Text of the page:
Five women joined the Moccasin Ladies Employment project in Scotchfort in January. This 16-week journey has put them on a path to exploring new employment options.
“The main goal of the project was to empower the ladies and enhance their learning in Mi’kmaq artisan crafts, business, and life skills,” says Tracey Kickham, Facilitator. “Also they were able to make strong employment ties through networking as a result of the project.”
Many speakers and information sessions helped with exploring their options and building skills to enter the workforce. “It delivered over and beyond my expectations,” says one participant. “We were able to develop skills and make decisions about the future.”
“Nutrition, job interviews, and how to prepare and fit into a work setting was a big part of the program,” says another participant.
“We visited Stephen Cousins at Shepherds Farm, and he led us through nutritious meal planning and preparation. A Nutritionist also came into the classroom to advise the women about making healthy food choices and meals.”
“We had gratitude classes and relaxation classes, and sessions to explain our personalities and how this knowledge helps when working together,” says another woman. “This also helps us to understand our relationships at home. We also had a Food Safety course, WHIMS, and CPR.”
Elders from the Scotchfort Reserve came in to talk about their culture and helped with beading and moccasin making. Some in the group are experienced beaders and moccasin makers, and helped the others who were starting out.
“One of the main goals was to make 100 beaded lanyards for a conference,” says Tracey. “The lanyards hold the conference name tags and also can be used as key holders. The process of making the lanyards has started many conversations about ideas for self-employment.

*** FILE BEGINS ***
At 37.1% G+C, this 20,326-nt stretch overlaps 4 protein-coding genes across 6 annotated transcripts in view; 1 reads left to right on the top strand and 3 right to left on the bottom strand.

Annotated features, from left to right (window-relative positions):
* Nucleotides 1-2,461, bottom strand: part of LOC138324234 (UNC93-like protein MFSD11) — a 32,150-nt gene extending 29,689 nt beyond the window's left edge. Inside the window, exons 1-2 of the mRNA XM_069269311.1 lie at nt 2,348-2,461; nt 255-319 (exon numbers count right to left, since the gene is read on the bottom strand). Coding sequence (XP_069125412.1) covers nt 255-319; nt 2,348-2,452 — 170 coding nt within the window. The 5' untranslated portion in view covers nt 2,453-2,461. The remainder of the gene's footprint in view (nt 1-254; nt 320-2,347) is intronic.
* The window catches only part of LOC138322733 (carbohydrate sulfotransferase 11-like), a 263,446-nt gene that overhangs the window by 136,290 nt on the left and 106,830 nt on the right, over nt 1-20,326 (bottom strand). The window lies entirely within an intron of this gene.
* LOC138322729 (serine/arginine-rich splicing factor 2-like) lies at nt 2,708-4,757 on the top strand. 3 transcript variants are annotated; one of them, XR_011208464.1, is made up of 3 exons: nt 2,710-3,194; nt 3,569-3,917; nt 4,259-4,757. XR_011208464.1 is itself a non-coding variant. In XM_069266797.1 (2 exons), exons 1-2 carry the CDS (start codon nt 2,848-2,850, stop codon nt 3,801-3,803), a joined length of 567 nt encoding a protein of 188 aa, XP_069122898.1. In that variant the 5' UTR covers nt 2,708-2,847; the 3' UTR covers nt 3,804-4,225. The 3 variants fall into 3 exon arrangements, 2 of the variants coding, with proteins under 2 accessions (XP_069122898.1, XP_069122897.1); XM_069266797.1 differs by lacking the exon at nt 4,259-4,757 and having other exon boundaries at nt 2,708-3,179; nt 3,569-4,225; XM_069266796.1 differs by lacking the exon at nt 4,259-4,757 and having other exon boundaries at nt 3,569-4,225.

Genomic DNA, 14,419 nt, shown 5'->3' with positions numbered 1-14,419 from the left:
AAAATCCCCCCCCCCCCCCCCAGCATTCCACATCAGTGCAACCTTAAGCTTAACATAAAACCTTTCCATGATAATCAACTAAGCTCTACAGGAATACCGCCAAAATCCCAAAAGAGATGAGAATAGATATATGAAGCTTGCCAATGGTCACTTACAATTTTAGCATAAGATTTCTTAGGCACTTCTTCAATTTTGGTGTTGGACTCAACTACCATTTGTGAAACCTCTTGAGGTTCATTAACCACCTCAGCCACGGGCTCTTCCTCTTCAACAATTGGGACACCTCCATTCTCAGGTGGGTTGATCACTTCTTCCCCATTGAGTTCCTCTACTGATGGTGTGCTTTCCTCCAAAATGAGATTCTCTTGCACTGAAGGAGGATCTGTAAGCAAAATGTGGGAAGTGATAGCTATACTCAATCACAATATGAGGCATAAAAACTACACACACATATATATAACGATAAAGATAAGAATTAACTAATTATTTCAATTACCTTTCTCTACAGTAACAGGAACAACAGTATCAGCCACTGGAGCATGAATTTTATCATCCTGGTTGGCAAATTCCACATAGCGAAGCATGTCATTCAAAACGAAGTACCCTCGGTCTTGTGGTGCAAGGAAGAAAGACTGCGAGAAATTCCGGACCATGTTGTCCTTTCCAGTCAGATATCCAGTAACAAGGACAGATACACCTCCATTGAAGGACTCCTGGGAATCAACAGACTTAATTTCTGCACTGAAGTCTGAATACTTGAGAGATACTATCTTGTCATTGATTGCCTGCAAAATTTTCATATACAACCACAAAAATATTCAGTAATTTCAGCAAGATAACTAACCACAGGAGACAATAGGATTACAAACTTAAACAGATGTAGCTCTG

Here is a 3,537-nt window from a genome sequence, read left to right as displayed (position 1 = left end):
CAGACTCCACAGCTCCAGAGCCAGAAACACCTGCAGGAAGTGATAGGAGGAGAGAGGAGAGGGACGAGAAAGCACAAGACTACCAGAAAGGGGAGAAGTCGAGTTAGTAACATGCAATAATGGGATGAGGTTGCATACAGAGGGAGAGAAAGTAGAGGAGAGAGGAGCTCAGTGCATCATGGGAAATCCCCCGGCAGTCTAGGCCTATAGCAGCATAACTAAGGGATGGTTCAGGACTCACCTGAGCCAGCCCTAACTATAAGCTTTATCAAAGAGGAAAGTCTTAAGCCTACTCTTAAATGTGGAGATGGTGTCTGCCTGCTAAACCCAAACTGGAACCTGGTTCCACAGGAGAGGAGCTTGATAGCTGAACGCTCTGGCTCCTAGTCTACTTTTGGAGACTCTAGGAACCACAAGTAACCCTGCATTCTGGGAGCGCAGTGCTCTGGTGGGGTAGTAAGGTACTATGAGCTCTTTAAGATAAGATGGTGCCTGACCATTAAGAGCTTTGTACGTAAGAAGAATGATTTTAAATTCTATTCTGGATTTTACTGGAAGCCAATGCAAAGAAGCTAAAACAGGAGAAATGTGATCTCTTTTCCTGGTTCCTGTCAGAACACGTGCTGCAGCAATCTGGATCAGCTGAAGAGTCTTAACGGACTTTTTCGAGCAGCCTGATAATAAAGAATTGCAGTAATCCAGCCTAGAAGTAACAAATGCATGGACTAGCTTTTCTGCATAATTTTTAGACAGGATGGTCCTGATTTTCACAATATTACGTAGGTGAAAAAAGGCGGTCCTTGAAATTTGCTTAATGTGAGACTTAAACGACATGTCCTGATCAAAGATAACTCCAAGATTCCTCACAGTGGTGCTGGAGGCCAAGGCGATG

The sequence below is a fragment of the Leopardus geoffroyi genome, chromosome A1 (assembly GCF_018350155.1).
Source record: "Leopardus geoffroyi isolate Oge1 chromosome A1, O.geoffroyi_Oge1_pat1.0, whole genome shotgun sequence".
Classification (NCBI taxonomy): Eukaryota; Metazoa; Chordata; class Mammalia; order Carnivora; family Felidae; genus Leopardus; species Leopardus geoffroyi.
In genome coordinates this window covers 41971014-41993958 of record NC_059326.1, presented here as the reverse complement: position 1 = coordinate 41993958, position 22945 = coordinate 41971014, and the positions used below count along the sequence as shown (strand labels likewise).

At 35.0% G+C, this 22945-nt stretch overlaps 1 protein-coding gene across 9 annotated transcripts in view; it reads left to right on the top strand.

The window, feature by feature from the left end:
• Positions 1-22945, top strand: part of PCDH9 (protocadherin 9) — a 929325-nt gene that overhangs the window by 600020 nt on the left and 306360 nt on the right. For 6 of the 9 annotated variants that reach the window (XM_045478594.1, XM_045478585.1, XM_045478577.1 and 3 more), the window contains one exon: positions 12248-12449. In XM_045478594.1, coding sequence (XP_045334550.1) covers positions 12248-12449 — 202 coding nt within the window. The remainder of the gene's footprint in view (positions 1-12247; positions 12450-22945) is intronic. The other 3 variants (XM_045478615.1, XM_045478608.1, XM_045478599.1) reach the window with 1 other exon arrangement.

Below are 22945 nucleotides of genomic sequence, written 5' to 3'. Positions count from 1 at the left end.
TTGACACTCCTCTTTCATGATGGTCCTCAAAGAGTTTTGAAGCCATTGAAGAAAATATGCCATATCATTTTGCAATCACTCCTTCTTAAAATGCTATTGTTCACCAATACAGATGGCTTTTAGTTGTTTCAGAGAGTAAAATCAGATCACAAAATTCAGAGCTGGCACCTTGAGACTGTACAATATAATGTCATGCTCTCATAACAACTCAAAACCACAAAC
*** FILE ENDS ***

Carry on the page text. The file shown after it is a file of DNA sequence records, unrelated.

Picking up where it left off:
“So many stories were told, and we had so much laughter from the 50-plus hours we put into the lanyards,” says Tracey. “Also, the Chief and the local RCMP were given a lanyard as a gift. Each lanyard represented a story and was made to suit the person.”
The women praised each other’s craft abilities and some want to produce crafts in their homes and community. One participant spoke about her brother-in-law who had cancer and held the beads she made for him to distract himself from the pain he was experiencing.
Some participants are seriously looking at starting a business in their communities. “I am looking into the idea of a business combining work my husband could do and selling my crafts to tourists. I am doing the research right now. This program has helped me find the confidence to continue down this road and not let the thought of failure hold me back.”
One participant plans to go back to school. “I want to get my GED in order to apply to Holland College to take the Early Childhood Care and Education program and then open my own daycare. I have wanted to do this since I was 15 years old.”
Another lady wants to add an extension onto her home that will be a craft shop to make unique gift items. She is already doing custom orders, and as a result of being in this group, she is coming up with marketing ideas.
“I don’t have a particular job in mind, but I feel that coming into this program has been the right step for me,” says one woman, who has been free from the grip of alcohol for about one year. “This program has given me motivation. Now that my life is on a different path, I am starting to think about what is next for me. I have a little girl who looks up to me, and I want to leave a wonderful legacy for her.”
Another participant makes a lot of crafts at Christmas and the group has encouraged her to continue selling her work at a variety of locations, such as the gas bar.
For more information about the Mi’kmaq Confederacy of PEI Employment Services program, visit www.mcpei.ca/Employment_Services.